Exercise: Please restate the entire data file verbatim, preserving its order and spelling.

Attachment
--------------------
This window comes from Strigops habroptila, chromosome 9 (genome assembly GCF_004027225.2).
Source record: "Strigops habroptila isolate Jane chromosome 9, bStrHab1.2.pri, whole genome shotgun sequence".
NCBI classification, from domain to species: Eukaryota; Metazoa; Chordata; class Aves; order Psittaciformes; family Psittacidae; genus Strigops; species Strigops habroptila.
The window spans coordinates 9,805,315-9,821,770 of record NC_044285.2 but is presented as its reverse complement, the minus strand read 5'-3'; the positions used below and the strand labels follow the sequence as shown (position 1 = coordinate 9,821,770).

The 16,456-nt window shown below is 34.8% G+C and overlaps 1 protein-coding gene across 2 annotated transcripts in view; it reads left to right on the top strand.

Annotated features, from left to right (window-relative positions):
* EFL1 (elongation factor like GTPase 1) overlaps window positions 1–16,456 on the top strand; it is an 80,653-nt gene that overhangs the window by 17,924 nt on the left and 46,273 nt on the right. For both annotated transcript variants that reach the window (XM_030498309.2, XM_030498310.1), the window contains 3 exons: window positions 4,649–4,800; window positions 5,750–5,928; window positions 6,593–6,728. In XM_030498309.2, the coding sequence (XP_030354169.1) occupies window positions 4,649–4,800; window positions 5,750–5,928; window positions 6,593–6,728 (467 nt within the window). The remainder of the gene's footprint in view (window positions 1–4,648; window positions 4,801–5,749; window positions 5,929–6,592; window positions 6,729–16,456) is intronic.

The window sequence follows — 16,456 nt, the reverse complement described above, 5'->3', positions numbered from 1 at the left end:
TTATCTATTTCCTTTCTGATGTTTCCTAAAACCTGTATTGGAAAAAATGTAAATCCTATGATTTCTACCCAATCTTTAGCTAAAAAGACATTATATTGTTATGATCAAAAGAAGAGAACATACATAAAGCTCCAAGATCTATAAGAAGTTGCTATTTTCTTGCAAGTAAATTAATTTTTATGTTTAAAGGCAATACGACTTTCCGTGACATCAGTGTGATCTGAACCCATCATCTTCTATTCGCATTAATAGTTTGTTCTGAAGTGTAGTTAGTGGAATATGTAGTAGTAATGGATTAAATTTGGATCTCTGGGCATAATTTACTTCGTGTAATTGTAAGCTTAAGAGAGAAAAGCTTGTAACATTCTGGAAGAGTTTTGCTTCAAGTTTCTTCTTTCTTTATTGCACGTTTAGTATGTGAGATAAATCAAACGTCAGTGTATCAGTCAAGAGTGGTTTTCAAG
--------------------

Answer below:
This window comes from Strigops habroptila, chromosome 9 (genome assembly GCF_004027225.2).
Source record: "Strigops habroptila isolate Jane chromosome 9, bStrHab1.2.pri, whole genome shotgun sequence".
NCBI classification, from domain to species: Eukaryota; Metazoa; Chordata; class Aves; order Psittaciformes; family Psittacidae; genus Strigops; species Strigops habroptila.
The window spans coordinates 9,805,315-9,821,770 of record NC_044285.2 but is presented as its reverse complement, the minus strand read 5'-3'; the positions used below and the strand labels follow the sequence as shown (position 1 = coordinate 9,821,770).

The 16,456-nt window shown below is 34.8% G+C and overlaps 1 protein-coding gene across 2 annotated transcripts in view; it reads left to right on the top strand.

Annotated features, from left to right (window-relative positions):
* EFL1 (elongation factor like GTPase 1) overlaps window positions 1–16,456 on the top strand; it is an 80,653-nt gene that overhangs the window by 17,924 nt on the left and 46,273 nt on the right. For both annotated transcript variants that reach the window (XM_030498309.2, XM_030498310.1), the window contains 3 exons: window positions 4,649–4,800; window positions 5,750–5,928; window positions 6,593–6,728. In XM_030498309.2, the coding sequence (XP_030354169.1) occupies window positions 4,649–4,800; window positions 5,750–5,928; window positions 6,593–6,728 (467 nt within the window). The remainder of the gene's footprint in view (window positions 1–4,648; window positions 4,801–5,749; window positions 5,929–6,592; window positions 6,729–16,456) is intronic.

The window sequence follows — 16,456 nt, the reverse complement described above, 5'->3', positions numbered from 1 at the left end:
TTATCTATTTCCTTTCTGATGTTTCCTAAAACCTGTATTGGAAAAAATGTAAATCCTATGATTTCTACCCAATCTTTAGCTAAAAAGACATTATATTGTTATGATCAAAAGAAGAGAACATACATAAAGCTCCAAGATCTATAAGAAGTTGCTATTTTCTTGCAAGTAAATTAATTTTTATGTTTAAAGGCAATACGACTTTCCGTGACATCAGTGTGATCTGAACCCATCATCTTCTATTCGCATTAATAGTTTGTTCTGAAGTGTAGTTAGTGGAATATGTAGTAGTAATGGATTAAATTTGGATCTCTGGGCATAATTTACTTCGTGTAATTGTAAGCTTAAGAGAGAAAAGCTTGTAACATTCTGGAAGAGTTTTGCTTCAAGTTTCTTCTTTCTTTATTGCACGTTTAGTATGTGAGATAAATCAAACGTCAGTGTATCAGTCAAGAGTGGTTTTCAAG